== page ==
We stopped by a memorial for the Gugulethu 7 who were murdered by the security police during apartheid and is one of the most heart-wrenching testimonies to watch during the Truth and Reconciliation Commission. I was appalled to see that the memorial had been tagged with graffiti until Richard explained that the artist was not local and that the memorial would not have been disrespected had it been created by a local.
We drove a little further and saw the Amy Biehl memorial, a simple cross beside a colourful tile mosaic. This one touched me after reading Mother to Mother, a poignant tale about the mother of one of the murderers to the mother of the young American killed in a mob attack. The story is based on Amy Biehl’s murder.
There is so much to process daily here. My mind feels like it is expanding and my heart alternates between breaking and embracing. The journey to truth is raw and bumpy. There is no easy way there. Today though I saw a glimpse of a gentle road, one that requires a desire to look deep inside ourselves and acknowledge our own ability to be both oppressor and oppressed, victim and victimizer in order that we may all be free. We need to embrace both sides of our own truth in order to move forward. Each story counts. Each person is worthy. Each story needs a listener. Will you tell yours?
Today we went to Robben Island where Mandela was jailed for 18 of his 27 years.
After reading Mandela’s autobiography prior to leaving, setting foot on the island was a powerful experience. We drove around the island and ended up at the jail. We were escorted by a former prisoner, a man who participated in the youth uprising and was jailed for five years. We went to Mandiba’s jail cell. I imagined him growing his garden, working in the quarry, conspiring for freedom, and singing with the other freedom fighters.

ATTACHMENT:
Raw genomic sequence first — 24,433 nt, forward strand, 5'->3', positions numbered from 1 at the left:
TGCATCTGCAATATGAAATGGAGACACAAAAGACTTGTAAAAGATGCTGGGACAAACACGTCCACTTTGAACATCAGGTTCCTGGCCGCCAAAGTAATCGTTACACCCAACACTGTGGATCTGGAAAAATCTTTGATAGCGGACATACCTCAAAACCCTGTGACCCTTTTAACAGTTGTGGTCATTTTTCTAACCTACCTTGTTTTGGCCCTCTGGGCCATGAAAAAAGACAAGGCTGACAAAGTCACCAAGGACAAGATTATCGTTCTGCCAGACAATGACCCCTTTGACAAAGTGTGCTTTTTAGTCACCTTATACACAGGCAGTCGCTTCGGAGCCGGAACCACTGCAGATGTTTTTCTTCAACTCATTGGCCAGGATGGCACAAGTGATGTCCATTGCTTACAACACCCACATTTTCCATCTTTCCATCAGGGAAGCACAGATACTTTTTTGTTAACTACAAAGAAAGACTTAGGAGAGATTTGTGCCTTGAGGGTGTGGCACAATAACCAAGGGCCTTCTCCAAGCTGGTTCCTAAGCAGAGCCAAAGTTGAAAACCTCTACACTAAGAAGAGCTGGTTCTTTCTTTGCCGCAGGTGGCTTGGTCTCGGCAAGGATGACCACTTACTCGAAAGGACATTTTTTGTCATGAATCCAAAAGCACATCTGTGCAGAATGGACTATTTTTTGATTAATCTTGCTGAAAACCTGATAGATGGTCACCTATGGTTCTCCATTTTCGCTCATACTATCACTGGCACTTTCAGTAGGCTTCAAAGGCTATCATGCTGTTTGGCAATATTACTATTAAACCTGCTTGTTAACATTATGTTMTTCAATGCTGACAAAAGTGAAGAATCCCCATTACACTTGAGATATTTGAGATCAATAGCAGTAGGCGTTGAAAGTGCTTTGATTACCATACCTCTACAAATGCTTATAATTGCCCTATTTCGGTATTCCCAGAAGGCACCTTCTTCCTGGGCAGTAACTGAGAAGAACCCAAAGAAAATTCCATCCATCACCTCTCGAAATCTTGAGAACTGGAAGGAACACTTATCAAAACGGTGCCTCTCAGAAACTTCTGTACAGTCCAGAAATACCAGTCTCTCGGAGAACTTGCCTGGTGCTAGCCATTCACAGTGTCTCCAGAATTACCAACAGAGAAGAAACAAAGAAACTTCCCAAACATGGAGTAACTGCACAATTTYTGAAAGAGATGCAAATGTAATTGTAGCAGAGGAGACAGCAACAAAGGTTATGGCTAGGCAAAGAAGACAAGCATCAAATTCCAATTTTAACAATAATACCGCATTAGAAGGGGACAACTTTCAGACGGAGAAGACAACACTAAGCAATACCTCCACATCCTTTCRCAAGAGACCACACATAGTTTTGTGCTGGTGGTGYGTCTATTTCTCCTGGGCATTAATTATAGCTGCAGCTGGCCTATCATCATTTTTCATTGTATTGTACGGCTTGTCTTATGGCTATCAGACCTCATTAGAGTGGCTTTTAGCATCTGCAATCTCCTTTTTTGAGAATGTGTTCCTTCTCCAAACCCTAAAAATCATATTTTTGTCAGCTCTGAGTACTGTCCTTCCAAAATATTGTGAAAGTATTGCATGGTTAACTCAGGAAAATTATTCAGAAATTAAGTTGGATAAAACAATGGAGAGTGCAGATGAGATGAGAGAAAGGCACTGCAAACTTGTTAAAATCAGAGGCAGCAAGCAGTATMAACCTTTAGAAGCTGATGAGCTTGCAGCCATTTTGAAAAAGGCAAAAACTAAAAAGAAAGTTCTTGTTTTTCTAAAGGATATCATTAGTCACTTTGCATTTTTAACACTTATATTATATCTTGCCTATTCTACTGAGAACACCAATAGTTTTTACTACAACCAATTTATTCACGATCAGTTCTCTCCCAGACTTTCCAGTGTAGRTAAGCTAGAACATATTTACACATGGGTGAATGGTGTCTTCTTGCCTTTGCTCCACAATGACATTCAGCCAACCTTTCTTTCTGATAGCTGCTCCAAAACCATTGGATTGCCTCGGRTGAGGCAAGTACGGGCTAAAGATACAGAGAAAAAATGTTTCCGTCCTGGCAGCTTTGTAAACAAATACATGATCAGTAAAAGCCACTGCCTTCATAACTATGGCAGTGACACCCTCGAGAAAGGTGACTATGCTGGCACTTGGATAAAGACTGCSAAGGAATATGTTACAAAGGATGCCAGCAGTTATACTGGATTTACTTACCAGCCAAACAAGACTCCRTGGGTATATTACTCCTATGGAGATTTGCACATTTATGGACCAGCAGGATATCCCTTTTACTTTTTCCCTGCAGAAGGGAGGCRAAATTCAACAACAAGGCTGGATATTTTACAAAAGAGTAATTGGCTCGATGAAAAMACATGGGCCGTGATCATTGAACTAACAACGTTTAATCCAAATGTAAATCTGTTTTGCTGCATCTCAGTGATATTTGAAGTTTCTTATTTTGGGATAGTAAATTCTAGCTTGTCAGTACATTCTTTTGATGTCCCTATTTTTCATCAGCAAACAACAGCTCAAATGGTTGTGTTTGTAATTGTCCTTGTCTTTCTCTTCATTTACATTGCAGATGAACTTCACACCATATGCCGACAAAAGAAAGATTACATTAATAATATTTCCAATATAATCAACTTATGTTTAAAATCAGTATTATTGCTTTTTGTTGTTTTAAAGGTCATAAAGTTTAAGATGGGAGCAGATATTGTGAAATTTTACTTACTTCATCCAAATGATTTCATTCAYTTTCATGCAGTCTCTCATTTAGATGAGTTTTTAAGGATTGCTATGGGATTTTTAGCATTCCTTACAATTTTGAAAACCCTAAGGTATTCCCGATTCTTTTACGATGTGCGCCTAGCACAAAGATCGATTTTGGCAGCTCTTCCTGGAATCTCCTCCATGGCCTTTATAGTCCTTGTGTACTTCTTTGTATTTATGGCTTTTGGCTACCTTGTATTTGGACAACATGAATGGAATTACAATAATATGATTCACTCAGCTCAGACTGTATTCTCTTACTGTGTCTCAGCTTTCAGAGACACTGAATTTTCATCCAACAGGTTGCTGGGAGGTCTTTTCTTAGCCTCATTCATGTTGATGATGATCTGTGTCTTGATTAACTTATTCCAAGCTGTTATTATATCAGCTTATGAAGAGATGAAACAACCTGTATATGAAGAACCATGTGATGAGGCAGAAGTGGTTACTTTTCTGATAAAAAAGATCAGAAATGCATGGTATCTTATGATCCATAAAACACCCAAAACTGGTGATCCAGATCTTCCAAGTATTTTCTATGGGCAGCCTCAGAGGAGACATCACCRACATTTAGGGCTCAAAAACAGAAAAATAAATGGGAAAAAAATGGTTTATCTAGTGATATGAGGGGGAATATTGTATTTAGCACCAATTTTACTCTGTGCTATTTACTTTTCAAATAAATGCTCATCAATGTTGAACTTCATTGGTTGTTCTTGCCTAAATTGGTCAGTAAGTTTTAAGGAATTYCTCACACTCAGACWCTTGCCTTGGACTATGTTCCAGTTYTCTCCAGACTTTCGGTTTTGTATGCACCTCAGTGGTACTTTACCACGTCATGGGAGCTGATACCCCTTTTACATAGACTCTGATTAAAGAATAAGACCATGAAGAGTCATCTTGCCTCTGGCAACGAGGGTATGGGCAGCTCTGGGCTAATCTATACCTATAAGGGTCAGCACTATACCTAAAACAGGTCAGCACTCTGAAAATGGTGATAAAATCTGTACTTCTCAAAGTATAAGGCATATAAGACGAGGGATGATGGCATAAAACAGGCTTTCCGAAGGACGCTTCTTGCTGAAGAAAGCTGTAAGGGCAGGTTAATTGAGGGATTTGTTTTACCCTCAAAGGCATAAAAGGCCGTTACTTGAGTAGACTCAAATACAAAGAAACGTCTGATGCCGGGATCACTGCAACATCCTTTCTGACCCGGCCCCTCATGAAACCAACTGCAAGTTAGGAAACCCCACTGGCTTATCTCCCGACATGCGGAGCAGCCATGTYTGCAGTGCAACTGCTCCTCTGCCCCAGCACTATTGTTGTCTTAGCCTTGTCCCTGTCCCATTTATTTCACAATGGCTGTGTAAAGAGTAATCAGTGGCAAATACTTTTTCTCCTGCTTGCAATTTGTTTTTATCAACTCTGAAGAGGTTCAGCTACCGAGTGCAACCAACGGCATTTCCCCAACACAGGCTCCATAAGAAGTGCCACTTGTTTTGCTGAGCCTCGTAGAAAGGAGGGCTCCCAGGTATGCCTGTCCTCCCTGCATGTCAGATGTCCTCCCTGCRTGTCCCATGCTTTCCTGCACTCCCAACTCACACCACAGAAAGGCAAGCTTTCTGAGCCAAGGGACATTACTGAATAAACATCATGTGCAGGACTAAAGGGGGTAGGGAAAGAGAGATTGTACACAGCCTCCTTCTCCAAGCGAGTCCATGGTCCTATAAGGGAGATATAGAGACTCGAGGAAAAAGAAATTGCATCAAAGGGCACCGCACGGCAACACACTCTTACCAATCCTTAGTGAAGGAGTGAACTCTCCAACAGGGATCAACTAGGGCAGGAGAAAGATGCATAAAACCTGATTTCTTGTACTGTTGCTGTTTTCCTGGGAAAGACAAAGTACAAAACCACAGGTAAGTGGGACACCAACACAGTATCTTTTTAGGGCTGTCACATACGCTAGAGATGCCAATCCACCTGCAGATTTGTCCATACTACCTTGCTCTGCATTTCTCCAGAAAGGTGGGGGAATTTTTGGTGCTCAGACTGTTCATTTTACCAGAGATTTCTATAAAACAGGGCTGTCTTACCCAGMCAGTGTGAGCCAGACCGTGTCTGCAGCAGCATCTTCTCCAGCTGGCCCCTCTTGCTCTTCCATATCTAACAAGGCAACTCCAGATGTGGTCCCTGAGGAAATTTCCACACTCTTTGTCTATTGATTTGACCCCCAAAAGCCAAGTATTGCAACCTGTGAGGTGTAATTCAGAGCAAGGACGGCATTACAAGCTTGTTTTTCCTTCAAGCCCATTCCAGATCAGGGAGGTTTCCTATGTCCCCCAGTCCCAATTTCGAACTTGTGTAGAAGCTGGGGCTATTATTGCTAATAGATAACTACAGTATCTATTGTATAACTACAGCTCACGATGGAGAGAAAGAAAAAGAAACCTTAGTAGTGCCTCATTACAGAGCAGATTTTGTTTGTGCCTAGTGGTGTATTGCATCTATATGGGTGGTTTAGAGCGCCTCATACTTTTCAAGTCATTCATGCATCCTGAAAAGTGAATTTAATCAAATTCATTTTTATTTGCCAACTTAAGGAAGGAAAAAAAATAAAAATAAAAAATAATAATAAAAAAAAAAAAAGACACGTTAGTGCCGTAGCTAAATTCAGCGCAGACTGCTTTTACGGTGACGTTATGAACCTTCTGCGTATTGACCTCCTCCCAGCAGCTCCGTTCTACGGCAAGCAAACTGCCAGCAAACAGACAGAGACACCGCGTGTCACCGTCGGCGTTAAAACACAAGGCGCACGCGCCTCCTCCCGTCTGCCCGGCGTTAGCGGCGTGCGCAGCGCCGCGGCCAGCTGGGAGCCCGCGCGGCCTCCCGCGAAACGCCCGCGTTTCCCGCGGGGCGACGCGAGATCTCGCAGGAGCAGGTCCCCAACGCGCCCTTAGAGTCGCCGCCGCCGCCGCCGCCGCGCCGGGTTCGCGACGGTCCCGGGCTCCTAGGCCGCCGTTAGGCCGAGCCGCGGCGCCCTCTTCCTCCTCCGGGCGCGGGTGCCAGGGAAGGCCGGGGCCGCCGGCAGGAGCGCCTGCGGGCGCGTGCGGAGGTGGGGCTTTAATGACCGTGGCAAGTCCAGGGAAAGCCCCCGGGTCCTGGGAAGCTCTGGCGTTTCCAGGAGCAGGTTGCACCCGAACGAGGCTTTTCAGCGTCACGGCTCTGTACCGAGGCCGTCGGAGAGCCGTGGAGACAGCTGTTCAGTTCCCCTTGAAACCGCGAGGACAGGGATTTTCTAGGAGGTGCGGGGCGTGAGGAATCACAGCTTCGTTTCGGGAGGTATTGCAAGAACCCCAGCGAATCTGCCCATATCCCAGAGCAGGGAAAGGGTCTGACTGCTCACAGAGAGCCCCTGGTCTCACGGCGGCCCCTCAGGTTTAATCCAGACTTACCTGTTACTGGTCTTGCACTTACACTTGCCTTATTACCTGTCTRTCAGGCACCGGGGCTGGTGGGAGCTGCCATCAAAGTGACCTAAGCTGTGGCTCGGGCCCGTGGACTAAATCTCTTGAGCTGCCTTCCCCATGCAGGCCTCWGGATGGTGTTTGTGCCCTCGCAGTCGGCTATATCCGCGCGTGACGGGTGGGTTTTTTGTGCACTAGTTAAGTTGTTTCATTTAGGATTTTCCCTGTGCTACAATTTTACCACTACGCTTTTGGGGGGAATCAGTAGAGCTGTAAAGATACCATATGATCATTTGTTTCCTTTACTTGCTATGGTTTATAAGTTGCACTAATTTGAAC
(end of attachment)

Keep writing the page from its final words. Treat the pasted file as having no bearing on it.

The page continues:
The boat ride over was a little wild but it was nothing compared to being chained in the bottom of the boat where the rough waters made people sick. Our crossing took about 45 minutes I think and we had a moderately rough ride but at least we were up on the top deck with a wind that helped with any motion sickness. This photo is one of the boats that the prisoners were taken in.
We made a stop at the quarry where there was a pile of rocks that Mandela, Sisulu and others brought back with them when they returned after their release. This was the altar that they built to recognize that they had been given a gift by not being separated. Often they would dream and plan what democracy and life in South Africa would look like as they did the hard labour. They were grateful because in the end it took only three years to transition and no civil war erupted. As I looked at that pile of stones, that sacred pile of rocks, I sensed the power those men had despite the determination to keep them down. They rose above their conditions and persevered. Theirs was a huge gift to their people and to the rest of us–a shining example of what can be done when eyes are kept on the final destination.
There is so much to say in this blog but so little time and the internet access is poor. The long days are tiring both physically and emotionally. I find that this long walk to freedom is changing me ever so slightly, pushing at core belief systems, nudging me to be a better person, challenging me to find my truth in the stories I hear.
There is much more to say but for now I must head to bed.
The first day in Cape Town was amazing. We met at Cornerstone, did some team building, set group norms, listened to a brilliant lecture on South African history, and then walked home. Some of us stopped along the way for dessert and then headed back to the guest house for supper.
There are some interesting conversations buzzing around me as I type this. I look forward to tomorrow. The jet lag is settling in so I am off to bed. My last thought: the Cape is very beautiful. Tomorrow I am off to the Cape to see penguins.